by Pierre Tran

Paris – Sherpa, a French non-governmental organization, said it filed April 28 a request for a judicial inquiry into alleged corruption on India’s acquisition of 36 Rafale fighter jets in a deal worth €7.8 billion ($9.4 billion).

“Sherpa, represented by its lawyers William Bourdon and Vincent Brenghart, is filing a complaint and requesting the opening of a judicial investigation for corruption, favouritism and various financial offences likely to have occurred in the context of the sale of 36 combat aircraft produced by Dassault Aviation and sold to India in 2016,” the NGO said in a statement.

The filing was in response to a lack of official action following Sherpa’s Oct. 26 2018 call for a French investigation into the pick of Reliance as the Indian industrial partner for Dassault, the anti-corruption office said. Reliance had little experience in the aeronautics industry,

The French National Financial Prosecutor, in the wake of the 2018 filing, failed to conduct a full enquiry into the selection of Reliance, which was then in financial difficulty and was led by an executive close to the Indian prime minister, Sherpa said.

Before the appointment of Reliance, Dassault had been in talks with state-owned Hindustan Aeronautics Ltd. (HAL) as local partner on a prospective deal for 126 Rafales. New Delhi in 2015 ditched the talks with Dassault and switched to a government-to-government order for 36 units.

It was part of that €7.8 billion deal for 36 Rafales that India selected Reliance as local partner to Dassault.

Apart from an informal interview with a Dassault lawyer, the French prosecutor’s office failed to conduct a detailed inquiry, and in June 2019 ruled “absence of an offence,” reported the website Mediapart, Sherpa said.

Sherpa has worked on the case separately from Mediapart, a lawyer for the NGO said.

Sherpa has conducted its own inquiry over the last two years, the NGO said, and the reporting of Mediapart pointed up a “passivity” of the French Anti-Corruption Agency, while there were suspicious payments, “hidden commissions” and the absence of anti-corruption clauses in weapons contracts.

Mediapart reported that Dassault paid €1 million to Sushen Gupta, an Indian “middle man” who helped secure the Rafale contract. The French aircraft builder told the Anti-Corruption Agency the payment covered 50 reduced size models of the fighter, to be presented as gifts to customers in India.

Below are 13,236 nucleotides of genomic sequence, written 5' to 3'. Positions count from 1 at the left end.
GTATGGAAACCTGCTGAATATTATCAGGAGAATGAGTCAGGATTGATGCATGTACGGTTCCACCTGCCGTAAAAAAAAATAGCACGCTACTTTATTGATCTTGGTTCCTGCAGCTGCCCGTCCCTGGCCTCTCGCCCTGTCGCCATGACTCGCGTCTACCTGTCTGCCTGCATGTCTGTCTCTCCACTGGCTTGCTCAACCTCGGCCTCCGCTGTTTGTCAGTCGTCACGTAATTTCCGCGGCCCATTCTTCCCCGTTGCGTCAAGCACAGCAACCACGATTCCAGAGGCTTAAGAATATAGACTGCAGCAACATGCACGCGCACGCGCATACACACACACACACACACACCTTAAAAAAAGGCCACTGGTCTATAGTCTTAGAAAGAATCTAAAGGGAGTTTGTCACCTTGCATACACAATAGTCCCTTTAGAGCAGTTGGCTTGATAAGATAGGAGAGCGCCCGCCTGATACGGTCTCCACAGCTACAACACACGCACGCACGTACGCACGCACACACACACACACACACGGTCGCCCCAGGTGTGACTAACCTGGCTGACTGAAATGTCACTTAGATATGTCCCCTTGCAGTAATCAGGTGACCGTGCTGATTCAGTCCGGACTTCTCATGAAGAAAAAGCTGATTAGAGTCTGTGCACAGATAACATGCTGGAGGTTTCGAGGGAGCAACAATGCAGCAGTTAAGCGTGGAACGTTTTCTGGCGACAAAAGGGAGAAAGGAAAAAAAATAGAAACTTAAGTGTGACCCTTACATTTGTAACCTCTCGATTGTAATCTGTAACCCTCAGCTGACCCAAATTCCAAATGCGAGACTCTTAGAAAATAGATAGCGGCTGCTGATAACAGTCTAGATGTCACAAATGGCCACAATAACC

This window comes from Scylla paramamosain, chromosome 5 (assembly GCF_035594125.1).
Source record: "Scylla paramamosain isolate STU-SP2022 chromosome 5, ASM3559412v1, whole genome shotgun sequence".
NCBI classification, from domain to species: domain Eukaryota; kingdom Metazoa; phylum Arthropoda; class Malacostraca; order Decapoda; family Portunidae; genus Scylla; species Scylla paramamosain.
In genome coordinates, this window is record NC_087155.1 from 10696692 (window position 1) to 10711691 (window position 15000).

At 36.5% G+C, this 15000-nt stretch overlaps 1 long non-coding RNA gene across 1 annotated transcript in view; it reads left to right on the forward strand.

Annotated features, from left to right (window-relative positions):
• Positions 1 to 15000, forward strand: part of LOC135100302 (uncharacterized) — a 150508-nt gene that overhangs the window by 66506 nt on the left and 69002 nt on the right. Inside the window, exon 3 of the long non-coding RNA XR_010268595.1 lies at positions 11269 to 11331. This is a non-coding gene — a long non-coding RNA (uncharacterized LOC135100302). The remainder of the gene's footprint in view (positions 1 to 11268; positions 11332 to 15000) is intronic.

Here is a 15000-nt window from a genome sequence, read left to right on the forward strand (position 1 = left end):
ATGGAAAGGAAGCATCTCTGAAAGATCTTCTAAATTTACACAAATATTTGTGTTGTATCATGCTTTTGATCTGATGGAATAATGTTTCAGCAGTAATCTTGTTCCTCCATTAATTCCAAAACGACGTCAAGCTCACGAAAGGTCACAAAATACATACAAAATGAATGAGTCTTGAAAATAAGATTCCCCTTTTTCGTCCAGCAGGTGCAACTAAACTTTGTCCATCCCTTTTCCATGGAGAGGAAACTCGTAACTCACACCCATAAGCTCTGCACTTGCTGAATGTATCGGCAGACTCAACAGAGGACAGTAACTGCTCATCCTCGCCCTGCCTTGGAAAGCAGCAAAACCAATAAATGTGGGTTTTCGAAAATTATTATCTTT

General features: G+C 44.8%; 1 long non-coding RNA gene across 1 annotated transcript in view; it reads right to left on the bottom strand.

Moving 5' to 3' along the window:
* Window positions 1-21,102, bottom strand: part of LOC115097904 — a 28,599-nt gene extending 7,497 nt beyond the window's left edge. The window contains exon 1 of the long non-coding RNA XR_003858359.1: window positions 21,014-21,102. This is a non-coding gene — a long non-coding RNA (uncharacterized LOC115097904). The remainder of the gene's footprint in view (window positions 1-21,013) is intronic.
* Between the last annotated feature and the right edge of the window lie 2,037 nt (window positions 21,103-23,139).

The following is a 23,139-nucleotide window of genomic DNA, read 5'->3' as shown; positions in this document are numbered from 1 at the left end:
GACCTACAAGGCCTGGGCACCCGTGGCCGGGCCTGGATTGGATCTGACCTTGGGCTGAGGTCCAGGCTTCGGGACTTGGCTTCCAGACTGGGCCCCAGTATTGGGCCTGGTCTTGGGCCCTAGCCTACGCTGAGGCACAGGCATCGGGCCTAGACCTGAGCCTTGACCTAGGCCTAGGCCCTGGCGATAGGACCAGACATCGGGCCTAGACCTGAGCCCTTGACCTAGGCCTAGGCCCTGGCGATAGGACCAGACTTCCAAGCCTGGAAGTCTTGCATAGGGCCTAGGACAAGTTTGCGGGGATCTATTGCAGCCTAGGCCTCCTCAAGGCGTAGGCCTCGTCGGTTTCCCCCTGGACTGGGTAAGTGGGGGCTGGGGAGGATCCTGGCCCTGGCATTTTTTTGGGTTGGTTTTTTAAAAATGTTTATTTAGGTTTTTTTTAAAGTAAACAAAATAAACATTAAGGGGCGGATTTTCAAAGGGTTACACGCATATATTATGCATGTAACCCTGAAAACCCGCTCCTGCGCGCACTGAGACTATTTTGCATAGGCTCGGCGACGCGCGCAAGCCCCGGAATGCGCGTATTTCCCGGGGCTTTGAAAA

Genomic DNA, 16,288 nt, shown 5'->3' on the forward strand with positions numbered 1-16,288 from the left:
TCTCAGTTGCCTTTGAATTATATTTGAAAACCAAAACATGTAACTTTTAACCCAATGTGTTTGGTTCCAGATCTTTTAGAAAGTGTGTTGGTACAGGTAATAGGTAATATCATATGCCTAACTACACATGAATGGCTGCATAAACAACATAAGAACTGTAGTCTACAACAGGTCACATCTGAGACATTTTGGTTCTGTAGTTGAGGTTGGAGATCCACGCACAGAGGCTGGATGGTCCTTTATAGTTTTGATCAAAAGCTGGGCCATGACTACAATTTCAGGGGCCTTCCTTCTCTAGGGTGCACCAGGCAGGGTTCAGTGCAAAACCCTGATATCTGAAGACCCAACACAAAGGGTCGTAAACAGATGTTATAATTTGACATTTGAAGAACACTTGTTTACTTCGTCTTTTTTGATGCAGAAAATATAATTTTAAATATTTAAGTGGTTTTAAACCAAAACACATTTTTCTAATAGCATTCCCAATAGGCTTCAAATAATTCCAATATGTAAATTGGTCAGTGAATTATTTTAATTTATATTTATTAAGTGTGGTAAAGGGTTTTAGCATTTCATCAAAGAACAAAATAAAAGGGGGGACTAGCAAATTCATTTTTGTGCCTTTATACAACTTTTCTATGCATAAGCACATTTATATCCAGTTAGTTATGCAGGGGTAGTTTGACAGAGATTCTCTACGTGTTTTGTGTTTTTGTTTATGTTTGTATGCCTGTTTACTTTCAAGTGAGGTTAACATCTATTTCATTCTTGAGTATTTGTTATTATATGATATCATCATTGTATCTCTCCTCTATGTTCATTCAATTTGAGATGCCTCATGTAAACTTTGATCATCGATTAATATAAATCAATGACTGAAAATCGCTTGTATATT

There was concern that the €1 million payment may have covered illegal commissions, and the excising of anti-corruption clauses from the Indian contracts may be related to that payment, Mediapart reported.

The Indian authorities have conducted investigations on Gupta following corruption allegations on the 2010 sale of AgustaWestland helicopters. The Anti-Corruption Agency reported to two ministries — budget and justice — seen as placing the office under political pressure.

There were flaws in a French anti-corruption system which gave “too much leeway for the implementation of internal procedures in companies to fight corruption,” Sherpa said.

“The present case is an example of the failure of this approach, which relies on a convergence of the private interests of the company and those of the general interest that criminal law is supposed to protect,” Sandra Cossart, executive director of Sherpa, said in the statement.

“Those latest revelations show to what extent the admissibility of associations to bring judicial actions before the courts is a central component of our democracy.”

A Dassault spokesman declined to comment and referred to an April 8 company statement in response to the Mediapart reporting.

Official organizations, including the French Anti-Corruption Agency, had conducted “numerous controls,” the Dassault statement said, and no violations were reported in the Indian contract for 36 Rafales.

The company acted in strict compliance with the OECD anti-bribery convention and in line with national laws, particularly the French law known as Sapin-2, adopted Dec. 9, 2016, the company said.

“Since the early 2000s, Dassault Aviation has implemented strict internal procedures to prevent corruption, guaranteeing the integrity, ethics and reputation of the company in its industrial and commercial relations,” the company said.

“In the context of the Sapin-2 law, the company has completed and strengthened its system for the prevention and detection of corruption and influence peddling, both at the level of the parent company and its subsidiaries.”